Whether you have an income plan in place or not, the so-called “number” that many Americans are striving for is increasing. In today’s uncertain economy, rising inflation and market volatility are causing many to become more conservative in their estimates.
While some folks have made huge profits investing in crypto, it’s a very volatile and high-risk asset and relying on it to help fund your retirement could be a dangerous move, especially because it isn’t as well regulated as most other investments you can purchase today. This week I’d like to dig into some of the risks you might face if you’re considering a crypto investment.
The IRS has announced that it is adjusting a number of current rules to help us better weather the impact of the current inflation, and this will mean some real tax savings for some taxpayers next year.
Now, new laws involving taxes always come with some questions, but usually the IRS clears these up promptly. But in the case of the SECURE Act, it seemed like the IRS was floundering for answers, leaving many at risk of paying penalties due to misinformation and in some cases, no information.
Folks, there’s no magical formula or strategy that will make us inflation-proof, and we all know that we can’t control the markets. But you can control to some degree what you spend and save.
A new survey from asset management firm, Schroeders, indicates that Americans nearing retirement are often struck with fear over their ability to maintain an adequate income after they retire₁.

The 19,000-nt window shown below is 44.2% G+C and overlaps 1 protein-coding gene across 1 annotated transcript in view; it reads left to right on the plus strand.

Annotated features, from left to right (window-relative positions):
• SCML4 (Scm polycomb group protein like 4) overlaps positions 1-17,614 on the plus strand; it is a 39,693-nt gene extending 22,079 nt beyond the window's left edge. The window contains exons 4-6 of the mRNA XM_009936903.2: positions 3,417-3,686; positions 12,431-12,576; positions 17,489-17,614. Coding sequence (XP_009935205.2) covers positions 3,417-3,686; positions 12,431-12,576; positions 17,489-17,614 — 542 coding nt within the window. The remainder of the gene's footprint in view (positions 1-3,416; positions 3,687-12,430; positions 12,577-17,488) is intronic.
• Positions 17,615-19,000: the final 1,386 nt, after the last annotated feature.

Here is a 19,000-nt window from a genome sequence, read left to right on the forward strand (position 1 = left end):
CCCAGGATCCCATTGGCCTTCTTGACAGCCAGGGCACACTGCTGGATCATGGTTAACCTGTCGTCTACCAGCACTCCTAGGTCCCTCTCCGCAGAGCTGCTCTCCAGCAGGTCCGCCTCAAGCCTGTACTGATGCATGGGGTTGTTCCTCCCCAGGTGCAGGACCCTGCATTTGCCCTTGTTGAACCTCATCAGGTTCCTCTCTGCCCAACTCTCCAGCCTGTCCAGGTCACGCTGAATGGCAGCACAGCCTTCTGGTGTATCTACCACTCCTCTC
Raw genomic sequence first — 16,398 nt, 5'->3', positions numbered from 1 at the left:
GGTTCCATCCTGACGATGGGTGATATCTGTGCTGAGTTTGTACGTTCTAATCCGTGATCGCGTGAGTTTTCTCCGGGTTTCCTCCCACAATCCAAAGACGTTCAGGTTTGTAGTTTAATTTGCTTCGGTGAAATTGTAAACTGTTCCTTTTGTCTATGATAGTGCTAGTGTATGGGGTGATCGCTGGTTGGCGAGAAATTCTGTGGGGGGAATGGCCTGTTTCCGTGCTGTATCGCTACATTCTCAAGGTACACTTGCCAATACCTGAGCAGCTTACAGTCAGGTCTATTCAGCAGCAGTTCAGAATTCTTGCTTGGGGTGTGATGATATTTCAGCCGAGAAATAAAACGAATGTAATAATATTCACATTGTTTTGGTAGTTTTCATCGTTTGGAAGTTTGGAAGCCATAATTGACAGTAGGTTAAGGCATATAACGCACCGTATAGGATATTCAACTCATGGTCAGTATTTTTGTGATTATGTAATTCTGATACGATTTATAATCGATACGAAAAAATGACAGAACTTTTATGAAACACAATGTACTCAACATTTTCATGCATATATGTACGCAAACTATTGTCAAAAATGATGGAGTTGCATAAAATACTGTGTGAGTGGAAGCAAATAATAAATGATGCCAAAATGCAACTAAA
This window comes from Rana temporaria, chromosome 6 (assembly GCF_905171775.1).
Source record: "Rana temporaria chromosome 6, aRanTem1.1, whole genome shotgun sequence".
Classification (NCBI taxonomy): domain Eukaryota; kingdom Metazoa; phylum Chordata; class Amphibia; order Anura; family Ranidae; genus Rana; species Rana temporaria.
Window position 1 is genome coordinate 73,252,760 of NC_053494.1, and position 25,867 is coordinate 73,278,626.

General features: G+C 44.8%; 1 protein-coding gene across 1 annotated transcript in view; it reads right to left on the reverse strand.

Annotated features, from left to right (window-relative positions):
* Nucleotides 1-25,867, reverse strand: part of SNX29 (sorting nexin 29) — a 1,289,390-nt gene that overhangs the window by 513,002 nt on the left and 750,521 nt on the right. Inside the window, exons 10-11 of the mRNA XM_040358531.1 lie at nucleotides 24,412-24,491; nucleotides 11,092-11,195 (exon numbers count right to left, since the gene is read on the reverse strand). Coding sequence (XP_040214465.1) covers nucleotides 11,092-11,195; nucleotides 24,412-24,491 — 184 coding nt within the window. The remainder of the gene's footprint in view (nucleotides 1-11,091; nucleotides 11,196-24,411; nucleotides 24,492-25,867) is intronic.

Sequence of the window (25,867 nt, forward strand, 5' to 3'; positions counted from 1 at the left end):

You’re probably asking, are we or are we not in a recession? Well, believe it or not, this past summer a group of politicians, economists and market professionals actually engaged in debate of semantics over whether or not the U.S. economy was in recession.
Our youth, our future, need to understand these financial basics before they can reach the next level– starting to invest. Unfortunately, financial and investing basics are woefully under-taught in schools these days, so it’s our job as parents to be proactive in educating them on this critical life skill.
It’s been said, “A penny found is better than a penny earned – because a penny earned is taxed”. I can’t argue with that. But how about if it’s in the form of a tax refund?
While I am in no way suggesting that older couples should get divorced merely for this reason, it is important that you understand how our federal systems treat married couples financially so you can factor this into your retirement planning.